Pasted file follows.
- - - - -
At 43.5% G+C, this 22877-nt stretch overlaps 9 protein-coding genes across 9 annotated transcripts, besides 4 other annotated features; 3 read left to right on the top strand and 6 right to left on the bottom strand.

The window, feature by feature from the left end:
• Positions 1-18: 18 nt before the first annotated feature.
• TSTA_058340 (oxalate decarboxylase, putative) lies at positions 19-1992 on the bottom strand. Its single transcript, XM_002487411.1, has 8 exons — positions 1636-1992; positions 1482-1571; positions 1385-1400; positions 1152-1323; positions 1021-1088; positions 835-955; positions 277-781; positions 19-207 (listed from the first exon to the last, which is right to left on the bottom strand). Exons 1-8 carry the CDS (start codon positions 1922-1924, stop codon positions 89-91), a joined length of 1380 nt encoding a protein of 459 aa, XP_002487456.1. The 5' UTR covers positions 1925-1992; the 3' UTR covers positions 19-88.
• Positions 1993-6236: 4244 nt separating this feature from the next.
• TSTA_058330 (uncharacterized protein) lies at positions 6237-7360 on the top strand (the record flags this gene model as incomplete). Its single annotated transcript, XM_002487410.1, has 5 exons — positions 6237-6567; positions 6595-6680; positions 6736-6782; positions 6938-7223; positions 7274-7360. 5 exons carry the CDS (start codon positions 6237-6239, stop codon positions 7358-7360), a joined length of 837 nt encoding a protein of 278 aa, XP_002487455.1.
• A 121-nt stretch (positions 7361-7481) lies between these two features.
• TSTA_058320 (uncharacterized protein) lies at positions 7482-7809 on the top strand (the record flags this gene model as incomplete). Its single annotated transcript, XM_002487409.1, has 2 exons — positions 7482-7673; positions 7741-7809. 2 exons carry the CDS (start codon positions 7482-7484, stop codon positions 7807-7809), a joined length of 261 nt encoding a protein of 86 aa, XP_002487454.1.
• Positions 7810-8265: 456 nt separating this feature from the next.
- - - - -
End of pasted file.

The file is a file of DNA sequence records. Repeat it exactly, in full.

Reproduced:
At 43.5% G+C, this 22877-nt stretch overlaps 9 protein-coding genes across 9 annotated transcripts, besides 4 other annotated features; 3 read left to right on the top strand and 6 right to left on the bottom strand.

The window, feature by feature from the left end:
• Positions 1-18: 18 nt before the first annotated feature.
• TSTA_058340 (oxalate decarboxylase, putative) lies at positions 19-1992 on the bottom strand. Its single transcript, XM_002487411.1, has 8 exons — positions 1636-1992; positions 1482-1571; positions 1385-1400; positions 1152-1323; positions 1021-1088; positions 835-955; positions 277-781; positions 19-207 (listed from the first exon to the last, which is right to left on the bottom strand). Exons 1-8 carry the CDS (start codon positions 1922-1924, stop codon positions 89-91), a joined length of 1380 nt encoding a protein of 459 aa, XP_002487456.1. The 5' UTR covers positions 1925-1992; the 3' UTR covers positions 19-88.
• Positions 1993-6236: 4244 nt separating this feature from the next.
• TSTA_058330 (uncharacterized protein) lies at positions 6237-7360 on the top strand (the record flags this gene model as incomplete). Its single annotated transcript, XM_002487410.1, has 5 exons — positions 6237-6567; positions 6595-6680; positions 6736-6782; positions 6938-7223; positions 7274-7360. 5 exons carry the CDS (start codon positions 6237-6239, stop codon positions 7358-7360), a joined length of 837 nt encoding a protein of 278 aa, XP_002487455.1.
• A 121-nt stretch (positions 7361-7481) lies between these two features.
• TSTA_058320 (uncharacterized protein) lies at positions 7482-7809 on the top strand (the record flags this gene model as incomplete). Its single annotated transcript, XM_002487409.1, has 2 exons — positions 7482-7673; positions 7741-7809. 2 exons carry the CDS (start codon positions 7482-7484, stop codon positions 7807-7809), a joined length of 261 nt encoding a protein of 86 aa, XP_002487454.1.
• Positions 7810-8265: 456 nt separating this feature from the next.